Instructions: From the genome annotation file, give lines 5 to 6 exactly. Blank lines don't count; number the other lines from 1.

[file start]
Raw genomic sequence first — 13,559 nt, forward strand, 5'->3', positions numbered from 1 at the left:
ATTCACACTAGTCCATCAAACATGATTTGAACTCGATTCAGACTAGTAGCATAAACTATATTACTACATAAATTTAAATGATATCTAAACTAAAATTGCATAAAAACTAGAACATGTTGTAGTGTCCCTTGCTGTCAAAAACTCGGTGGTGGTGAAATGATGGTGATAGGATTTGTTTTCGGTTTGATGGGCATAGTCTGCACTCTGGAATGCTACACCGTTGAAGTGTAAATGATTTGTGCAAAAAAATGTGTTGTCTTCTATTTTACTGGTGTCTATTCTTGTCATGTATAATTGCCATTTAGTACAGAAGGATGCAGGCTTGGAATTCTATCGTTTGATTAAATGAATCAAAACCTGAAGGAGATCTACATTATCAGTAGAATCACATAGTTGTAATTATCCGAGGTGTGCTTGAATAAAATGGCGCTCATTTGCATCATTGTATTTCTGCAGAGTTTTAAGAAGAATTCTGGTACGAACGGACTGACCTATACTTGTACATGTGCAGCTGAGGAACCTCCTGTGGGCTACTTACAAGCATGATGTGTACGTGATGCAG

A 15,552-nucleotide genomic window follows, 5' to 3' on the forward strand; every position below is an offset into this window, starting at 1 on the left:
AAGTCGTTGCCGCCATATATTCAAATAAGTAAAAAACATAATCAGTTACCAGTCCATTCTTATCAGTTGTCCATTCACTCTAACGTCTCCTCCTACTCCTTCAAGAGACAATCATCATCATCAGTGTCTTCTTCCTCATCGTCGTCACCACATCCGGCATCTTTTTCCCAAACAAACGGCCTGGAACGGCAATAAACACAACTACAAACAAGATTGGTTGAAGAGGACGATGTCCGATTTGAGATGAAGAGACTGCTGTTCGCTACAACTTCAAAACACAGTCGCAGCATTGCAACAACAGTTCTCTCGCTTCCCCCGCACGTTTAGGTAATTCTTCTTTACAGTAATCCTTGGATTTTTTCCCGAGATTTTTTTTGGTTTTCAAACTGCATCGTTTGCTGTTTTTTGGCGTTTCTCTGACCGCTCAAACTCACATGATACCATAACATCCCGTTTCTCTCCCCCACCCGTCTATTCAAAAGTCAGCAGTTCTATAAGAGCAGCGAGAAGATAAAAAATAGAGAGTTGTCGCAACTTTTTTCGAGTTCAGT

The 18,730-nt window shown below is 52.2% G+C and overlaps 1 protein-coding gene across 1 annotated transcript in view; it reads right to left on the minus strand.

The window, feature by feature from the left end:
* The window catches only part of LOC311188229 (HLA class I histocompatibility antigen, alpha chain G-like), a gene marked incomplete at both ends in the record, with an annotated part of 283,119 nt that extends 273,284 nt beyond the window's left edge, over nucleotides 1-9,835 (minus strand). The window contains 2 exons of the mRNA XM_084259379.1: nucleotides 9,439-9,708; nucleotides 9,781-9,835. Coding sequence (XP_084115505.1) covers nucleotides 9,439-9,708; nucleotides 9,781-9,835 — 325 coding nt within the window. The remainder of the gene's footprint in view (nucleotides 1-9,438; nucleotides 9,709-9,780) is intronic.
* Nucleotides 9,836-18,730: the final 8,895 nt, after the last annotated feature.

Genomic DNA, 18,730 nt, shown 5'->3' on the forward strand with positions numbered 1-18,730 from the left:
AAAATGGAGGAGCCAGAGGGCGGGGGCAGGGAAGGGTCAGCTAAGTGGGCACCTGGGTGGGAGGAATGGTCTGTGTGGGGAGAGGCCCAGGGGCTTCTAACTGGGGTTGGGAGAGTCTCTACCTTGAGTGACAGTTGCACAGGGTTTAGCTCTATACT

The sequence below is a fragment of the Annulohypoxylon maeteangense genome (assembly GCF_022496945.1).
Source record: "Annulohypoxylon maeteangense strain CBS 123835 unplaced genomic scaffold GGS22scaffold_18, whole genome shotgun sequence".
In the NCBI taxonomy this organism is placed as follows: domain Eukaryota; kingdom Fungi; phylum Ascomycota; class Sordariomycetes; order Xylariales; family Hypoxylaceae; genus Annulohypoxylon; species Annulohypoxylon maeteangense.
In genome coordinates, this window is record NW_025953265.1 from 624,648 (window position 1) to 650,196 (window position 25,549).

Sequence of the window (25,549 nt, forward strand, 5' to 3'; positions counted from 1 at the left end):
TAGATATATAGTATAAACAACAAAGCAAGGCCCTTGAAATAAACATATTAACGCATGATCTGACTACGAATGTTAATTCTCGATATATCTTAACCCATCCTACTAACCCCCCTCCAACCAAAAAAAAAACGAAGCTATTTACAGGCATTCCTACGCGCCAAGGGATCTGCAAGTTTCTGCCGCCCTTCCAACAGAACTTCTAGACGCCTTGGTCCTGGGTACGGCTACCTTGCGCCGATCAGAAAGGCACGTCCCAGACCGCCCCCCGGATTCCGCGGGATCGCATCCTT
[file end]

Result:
The 18,730-nt window shown below is 52.2% G+C and overlaps 1 protein-coding gene across 1 annotated transcript in view; it reads right to left on the minus strand.

The window, feature by feature from the left end: